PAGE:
The Chicago Bears didn’t make wholesale changes to their offensive line this season. Their only notable addition was free agent Germain Ifedi who slid in at right guard. Outside of that, the other four spots had familiar faces in them. So how could the Bears justify their belief that the blocking would be better in 2020? Their answer came in the form of one man. His name is Juan Castillo.
In an offseason that saw a major overhaul of the offensive coaching staff, the most surprising was Castillo. Mostly because he was replacing the widely respected Harry Hiestand. What could the 60-year old Castillo offer that he couldn’t? Head coach Matt Nagy mentioned a few things from a physical mentality to major attention to detail. Two things that were missing from the blocking last season.
Castillo has decades of NFL experience but could he get the desired results with essentially the same personnel and a limited offseason to prepare? Well, based on early returns from Detroit it seems that way. The blocking looked much-improved from all sides. Mitch Trubisky was only sacked once on the afternoon and that was primarily his fault.
The big story though was the running game. Last season the Bears could get any push against opponents to save their lives. It seemed like David Montgomery and Tarik Cohen always had a defender in their faces before they even got back to the line of scrimmage. Not the case this time as Chicago racked up 149 yards on 28 carries.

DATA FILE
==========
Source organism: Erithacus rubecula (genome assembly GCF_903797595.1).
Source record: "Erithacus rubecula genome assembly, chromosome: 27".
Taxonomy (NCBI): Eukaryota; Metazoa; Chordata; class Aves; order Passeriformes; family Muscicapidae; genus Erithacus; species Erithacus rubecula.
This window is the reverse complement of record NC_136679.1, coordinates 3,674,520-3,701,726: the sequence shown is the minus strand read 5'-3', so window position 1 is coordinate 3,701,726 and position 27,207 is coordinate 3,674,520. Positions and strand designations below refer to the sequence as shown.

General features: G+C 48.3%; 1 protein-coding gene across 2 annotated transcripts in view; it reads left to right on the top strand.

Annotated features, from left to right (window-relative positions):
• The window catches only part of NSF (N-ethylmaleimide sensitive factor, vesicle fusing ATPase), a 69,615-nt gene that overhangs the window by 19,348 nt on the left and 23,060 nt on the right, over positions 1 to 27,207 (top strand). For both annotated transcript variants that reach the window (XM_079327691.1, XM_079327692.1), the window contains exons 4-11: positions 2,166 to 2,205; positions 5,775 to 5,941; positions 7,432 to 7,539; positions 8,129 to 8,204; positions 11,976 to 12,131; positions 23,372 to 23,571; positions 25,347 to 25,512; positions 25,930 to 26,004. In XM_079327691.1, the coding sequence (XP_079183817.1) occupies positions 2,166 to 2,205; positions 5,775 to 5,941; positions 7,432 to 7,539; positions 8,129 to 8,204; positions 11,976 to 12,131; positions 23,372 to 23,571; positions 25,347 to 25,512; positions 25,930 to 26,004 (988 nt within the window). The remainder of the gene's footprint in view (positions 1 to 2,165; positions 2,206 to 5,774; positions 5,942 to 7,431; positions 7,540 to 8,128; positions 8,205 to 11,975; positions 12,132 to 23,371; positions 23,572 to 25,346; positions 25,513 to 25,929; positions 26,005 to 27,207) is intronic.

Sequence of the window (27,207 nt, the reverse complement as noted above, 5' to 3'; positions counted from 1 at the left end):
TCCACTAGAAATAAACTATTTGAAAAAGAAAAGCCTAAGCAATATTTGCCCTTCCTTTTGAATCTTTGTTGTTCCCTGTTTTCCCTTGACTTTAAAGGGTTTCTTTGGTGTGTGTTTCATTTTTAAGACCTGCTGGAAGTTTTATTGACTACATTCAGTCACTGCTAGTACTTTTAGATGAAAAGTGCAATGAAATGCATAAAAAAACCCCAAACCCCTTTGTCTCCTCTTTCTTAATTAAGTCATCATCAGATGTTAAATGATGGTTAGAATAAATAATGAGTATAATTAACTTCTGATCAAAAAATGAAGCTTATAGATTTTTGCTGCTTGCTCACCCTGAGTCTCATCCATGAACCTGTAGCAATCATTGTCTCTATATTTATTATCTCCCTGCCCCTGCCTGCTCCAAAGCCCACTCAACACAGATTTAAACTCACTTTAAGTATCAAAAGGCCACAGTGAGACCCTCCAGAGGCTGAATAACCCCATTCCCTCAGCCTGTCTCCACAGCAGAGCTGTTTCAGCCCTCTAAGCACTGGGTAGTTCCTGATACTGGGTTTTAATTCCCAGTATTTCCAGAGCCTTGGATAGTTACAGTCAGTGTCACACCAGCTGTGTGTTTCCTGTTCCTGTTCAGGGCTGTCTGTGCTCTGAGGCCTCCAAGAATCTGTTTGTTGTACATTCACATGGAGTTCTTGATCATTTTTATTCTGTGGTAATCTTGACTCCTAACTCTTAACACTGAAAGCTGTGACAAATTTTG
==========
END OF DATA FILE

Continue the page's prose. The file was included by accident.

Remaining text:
Juan Castillo has Bears pointed in the right direction
Now obviously a lot of critics will be quick to say it was the Lions. It’s not hard to play well against the Lions. That’s fair. Still, it doesn’t change the fact that the offensive line looked better. A lot better. They were the aggressor for almost the entire afternoon. They also didn’t have a lot of mistakes either. In fact, they had none. No Bears offensive lineman was flagged for a penalty the entirety of the game.
How often could people say that last year? This is a sign of Castillo’s impact. The greater emphasis on physicality and a relentless harping on the little things. That is what leads to effective blocking in the NFL. It will be interesting to see how this carries forward in the weeks to come.